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Dive deeper into the world of chemistry

Choose the path to your future in chemistry

To complete your Master’s, you will choose a specific track, according to your future ambitions: Analytical Sciences, Science for Energy and Sustainability, or Molecular Sciences. Each track includes compulsory courses and optional courses.

1. Analytical Sciences focuses on finding and determining presence and compositions of chemical compounds in substrates. For example, for drug tests in hospital labs, blood-alcohol tests or blood-glucose sensors. But your skills are also in demand for industry work, making safer and more durable car paints, advancements in the petrochemical industry, etc.

2. Science for Energy and Sustainability focuses on creating a more resilient and sustainable world through chemistry. You will explore ways to capture phosphorus in the ground or CO2 in the air. This requires a look at climate, but also at how to create durable, biodegradable plastics that require much less energy to produce.

3. Molecular Sciences is the fundamental chemistry track, and is very broad. Here, you will immerse yourself in the topics that interest you, like synthesis and catalysis, or in theoretical chemistry, computational chemistry, new material creation, photonics and more.

If you’re interested in the theory and research, but also want to apply it in other areas, the Chemistry Master’s programme offers three specialisations ('major') in the second year: Teaching, Science in Society and Science Communication. Declaring a major is optional, not obligatory.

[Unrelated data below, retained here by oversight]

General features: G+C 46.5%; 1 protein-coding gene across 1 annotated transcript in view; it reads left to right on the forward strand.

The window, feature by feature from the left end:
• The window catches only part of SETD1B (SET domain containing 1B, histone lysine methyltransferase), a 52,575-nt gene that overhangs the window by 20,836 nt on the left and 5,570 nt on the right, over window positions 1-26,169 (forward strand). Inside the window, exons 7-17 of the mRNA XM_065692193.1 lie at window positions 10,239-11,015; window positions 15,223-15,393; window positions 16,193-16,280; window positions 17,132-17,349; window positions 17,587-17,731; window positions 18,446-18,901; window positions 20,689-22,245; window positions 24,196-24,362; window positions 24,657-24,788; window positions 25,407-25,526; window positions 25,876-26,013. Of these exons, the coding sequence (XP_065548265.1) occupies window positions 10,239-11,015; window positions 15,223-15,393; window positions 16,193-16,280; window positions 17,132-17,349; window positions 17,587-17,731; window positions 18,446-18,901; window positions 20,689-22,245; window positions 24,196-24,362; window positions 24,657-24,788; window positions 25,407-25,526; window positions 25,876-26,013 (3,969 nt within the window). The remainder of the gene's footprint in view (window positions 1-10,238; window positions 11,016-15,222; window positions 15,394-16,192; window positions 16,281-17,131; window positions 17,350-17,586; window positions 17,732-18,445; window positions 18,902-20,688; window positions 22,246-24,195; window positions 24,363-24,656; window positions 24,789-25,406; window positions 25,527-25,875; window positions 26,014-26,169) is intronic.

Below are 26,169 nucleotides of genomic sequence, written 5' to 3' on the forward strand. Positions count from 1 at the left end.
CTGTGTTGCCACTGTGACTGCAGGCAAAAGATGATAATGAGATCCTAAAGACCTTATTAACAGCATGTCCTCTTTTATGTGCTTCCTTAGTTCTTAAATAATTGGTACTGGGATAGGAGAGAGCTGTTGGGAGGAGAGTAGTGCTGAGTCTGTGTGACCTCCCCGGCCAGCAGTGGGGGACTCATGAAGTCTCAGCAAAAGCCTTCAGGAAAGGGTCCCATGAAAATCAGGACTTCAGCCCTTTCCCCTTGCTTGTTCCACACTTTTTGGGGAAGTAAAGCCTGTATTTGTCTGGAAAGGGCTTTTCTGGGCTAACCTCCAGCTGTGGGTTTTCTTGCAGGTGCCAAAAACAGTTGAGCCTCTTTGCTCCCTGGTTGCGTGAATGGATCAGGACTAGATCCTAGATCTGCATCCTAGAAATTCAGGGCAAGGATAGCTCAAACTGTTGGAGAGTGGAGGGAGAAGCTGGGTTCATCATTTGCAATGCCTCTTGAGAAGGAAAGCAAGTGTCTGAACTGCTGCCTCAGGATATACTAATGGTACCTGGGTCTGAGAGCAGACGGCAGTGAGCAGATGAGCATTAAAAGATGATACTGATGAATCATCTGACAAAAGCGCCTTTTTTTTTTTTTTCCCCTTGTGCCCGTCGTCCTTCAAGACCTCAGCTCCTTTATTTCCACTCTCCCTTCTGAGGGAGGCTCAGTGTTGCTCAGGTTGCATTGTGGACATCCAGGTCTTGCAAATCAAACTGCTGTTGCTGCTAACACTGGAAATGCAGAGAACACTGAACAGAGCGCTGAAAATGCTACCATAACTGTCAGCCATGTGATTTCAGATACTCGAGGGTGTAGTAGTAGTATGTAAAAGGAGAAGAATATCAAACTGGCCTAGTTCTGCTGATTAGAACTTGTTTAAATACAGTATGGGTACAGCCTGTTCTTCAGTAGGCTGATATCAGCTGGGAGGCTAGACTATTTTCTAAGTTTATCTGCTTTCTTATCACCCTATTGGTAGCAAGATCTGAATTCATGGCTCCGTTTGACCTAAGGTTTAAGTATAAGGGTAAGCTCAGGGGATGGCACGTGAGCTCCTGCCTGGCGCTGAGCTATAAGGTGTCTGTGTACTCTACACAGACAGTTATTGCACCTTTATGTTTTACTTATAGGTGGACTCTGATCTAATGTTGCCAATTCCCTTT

If you complete your Teaching major, you will be well prepared for a role as a top-notch high school chemistry teacher. The Science in Society major provides you with experience translating chemical knowledge into governmental and regional policies. So you’ll be prepared for careers in policy-making, politics or as a patent attorney. The Science Communication major will give you the skills to communicate chemical knowledge to larger audiences. Many students who finish this major work as journalists, reviewers, spokespeople or consultants.

Regardless of your choice, you will graduate with a Master Chemistry degree, which ensures a high level of chemistry knowledge and skills. These will be useful for either a career in science or elsewhere.

The start dates of this programme are September 1st and February 1st.

1st year

In your first year, you will choose a specific research track, according to your future ambitions:

  • Analytical Sciences
  • Molecular Sciences
  • Science for Energy and Sustainability

If you don't want to continue doing research in your second year, you will complete your research in one of these areas with a small research project at the end of the first year. In this way, you can continue in one of the societal specialisations in your second year.

All the information about courses, you can find in the study guide of UvA.

Summary

In the Analytical Sciences track of the Chemistry Master’s programme, you will focus purely on aspects of analytical chemistry, such as modern analytical techniques, general analysis concepts and strategies and various application fields.

Analytical chemistry plays a crucial role in many areas of science and society. Chemical compounds in a variety of materials and environments must be identified and quantified for the development of new pharmaceuticals, the unravelling of complex biological systems or the design of new sustainable materials and chemical processes.

Analytical chemistry provides the methods and techniques that make this possible. Its impact is not restricted to chemistry alone: progress in medicine, biology, and environmental and material sciences is also strongly dependent on the availability of new analytical tools.